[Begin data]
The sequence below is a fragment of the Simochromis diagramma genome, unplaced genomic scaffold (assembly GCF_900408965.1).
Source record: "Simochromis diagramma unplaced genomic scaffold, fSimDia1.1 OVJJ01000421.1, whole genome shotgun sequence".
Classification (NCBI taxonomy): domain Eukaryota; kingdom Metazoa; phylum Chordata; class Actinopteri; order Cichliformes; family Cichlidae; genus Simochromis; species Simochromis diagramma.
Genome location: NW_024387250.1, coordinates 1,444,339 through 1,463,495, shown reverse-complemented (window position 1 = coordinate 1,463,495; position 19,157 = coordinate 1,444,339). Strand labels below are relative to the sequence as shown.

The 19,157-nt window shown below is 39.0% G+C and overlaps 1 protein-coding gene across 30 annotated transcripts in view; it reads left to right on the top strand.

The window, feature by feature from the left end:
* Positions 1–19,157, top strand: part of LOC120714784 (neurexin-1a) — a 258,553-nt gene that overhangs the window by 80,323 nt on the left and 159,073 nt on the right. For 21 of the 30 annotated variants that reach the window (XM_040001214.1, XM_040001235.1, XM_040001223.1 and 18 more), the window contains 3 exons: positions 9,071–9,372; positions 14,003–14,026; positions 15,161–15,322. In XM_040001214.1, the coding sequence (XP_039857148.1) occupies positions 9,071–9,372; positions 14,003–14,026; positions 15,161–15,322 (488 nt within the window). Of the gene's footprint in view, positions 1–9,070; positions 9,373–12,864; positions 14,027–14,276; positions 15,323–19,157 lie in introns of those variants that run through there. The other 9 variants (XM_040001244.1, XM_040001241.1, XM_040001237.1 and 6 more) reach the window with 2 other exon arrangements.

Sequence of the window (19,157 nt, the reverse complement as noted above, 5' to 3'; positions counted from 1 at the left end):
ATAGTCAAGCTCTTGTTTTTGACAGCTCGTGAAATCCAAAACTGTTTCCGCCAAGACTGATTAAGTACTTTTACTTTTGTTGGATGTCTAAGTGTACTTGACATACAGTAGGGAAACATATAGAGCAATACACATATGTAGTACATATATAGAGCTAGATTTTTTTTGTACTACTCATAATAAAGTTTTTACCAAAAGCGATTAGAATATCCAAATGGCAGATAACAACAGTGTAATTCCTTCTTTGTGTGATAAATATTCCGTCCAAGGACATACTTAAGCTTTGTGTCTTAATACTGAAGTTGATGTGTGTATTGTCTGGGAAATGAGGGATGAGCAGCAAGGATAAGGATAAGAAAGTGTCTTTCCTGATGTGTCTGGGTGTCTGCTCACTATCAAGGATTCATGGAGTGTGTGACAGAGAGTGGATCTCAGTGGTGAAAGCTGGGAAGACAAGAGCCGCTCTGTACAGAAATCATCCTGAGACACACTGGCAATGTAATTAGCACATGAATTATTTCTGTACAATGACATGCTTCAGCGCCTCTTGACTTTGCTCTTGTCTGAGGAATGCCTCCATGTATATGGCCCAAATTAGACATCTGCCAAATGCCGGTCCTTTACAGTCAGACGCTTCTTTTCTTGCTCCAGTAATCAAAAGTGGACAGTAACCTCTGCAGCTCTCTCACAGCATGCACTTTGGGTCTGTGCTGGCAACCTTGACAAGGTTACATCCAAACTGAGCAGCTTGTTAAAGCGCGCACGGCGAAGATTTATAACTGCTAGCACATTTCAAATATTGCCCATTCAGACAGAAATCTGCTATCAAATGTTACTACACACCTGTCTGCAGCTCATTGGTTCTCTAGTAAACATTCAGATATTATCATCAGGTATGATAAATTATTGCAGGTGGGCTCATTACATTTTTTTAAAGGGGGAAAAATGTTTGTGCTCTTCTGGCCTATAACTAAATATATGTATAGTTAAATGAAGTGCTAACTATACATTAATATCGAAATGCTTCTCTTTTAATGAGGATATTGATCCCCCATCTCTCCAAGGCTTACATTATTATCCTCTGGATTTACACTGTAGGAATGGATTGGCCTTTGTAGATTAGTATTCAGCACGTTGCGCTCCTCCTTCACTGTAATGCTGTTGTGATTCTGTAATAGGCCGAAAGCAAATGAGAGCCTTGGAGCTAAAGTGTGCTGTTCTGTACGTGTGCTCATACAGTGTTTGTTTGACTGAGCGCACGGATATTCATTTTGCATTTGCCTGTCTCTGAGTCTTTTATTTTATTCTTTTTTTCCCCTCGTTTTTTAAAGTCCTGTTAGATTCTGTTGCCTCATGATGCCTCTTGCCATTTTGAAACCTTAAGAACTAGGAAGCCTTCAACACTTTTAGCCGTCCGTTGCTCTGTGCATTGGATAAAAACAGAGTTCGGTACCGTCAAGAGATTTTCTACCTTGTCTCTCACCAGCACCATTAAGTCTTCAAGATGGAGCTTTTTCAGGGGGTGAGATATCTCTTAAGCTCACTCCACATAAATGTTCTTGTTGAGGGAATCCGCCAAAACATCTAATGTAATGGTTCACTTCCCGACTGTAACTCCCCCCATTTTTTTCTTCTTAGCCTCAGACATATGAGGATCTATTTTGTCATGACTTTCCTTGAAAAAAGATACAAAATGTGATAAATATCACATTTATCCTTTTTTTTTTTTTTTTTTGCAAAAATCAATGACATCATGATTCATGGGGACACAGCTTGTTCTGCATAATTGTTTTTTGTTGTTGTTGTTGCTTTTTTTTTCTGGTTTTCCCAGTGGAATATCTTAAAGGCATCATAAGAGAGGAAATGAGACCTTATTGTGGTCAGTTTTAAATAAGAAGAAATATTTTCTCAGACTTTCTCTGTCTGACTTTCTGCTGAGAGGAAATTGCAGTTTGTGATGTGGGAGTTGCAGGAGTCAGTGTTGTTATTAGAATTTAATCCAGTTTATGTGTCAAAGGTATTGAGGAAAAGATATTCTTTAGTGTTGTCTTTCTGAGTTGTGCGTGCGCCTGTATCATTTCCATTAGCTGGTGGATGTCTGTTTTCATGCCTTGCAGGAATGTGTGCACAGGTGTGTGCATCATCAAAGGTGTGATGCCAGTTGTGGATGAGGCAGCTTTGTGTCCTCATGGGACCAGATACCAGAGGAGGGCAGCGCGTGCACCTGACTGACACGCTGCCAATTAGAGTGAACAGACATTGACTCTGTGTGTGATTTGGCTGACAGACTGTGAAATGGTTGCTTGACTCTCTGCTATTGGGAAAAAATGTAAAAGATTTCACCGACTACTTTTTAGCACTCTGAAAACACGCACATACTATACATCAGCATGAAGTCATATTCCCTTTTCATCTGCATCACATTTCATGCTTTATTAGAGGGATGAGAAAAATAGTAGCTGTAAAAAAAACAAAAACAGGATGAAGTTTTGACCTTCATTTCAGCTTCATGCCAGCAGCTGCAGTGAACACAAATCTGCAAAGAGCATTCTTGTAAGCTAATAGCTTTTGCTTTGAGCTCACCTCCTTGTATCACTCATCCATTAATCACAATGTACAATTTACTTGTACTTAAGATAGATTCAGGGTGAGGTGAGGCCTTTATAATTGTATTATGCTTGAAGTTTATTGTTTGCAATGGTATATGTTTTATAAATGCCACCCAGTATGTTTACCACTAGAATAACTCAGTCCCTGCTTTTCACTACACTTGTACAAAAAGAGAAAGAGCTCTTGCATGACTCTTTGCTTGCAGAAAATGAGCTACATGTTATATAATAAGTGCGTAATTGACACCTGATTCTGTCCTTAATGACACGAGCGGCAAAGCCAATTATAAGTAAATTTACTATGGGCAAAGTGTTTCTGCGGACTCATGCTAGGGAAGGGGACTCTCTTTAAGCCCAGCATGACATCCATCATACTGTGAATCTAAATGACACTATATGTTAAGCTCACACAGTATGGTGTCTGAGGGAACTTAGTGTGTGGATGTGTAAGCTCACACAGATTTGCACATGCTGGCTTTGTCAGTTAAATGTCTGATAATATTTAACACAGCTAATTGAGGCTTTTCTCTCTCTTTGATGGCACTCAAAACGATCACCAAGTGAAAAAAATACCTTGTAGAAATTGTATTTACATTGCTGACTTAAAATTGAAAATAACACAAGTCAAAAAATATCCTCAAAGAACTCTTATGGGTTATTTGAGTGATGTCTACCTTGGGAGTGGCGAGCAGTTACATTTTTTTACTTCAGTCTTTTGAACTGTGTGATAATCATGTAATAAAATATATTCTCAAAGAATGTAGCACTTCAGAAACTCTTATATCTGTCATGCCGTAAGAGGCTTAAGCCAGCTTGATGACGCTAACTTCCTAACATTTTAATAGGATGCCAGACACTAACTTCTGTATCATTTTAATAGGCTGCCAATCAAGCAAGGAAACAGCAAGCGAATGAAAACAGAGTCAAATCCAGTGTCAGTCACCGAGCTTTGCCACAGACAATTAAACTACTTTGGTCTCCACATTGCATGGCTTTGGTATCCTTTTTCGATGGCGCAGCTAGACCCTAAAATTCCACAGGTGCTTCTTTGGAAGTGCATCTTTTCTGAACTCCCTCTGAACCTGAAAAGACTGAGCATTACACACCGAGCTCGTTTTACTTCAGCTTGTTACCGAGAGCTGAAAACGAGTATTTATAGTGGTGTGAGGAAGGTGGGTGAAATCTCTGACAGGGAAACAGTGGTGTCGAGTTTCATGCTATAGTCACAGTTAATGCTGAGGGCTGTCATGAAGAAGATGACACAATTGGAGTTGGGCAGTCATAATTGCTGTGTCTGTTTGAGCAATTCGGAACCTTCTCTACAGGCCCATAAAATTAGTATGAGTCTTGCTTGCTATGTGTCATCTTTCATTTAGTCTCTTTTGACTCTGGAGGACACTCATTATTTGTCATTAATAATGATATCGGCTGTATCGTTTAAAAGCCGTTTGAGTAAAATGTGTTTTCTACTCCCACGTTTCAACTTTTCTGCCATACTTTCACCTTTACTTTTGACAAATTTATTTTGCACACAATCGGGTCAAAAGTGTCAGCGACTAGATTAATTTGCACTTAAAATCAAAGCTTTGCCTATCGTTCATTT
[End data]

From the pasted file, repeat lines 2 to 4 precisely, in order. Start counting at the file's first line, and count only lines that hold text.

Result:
Source record: "Simochromis diagramma unplaced genomic scaffold, fSimDia1.1 OVJJ01000421.1, whole genome shotgun sequence".
Classification (NCBI taxonomy): domain Eukaryota; kingdom Metazoa; phylum Chordata; class Actinopteri; order Cichliformes; family Cichlidae; genus Simochromis; species Simochromis diagramma.
Genome location: NW_024387250.1, coordinates 1,444,339 through 1,463,495, shown reverse-complemented (window position 1 = coordinate 1,463,495; position 19,157 = coordinate 1,444,339). Strand labels below are relative to the sequence as shown.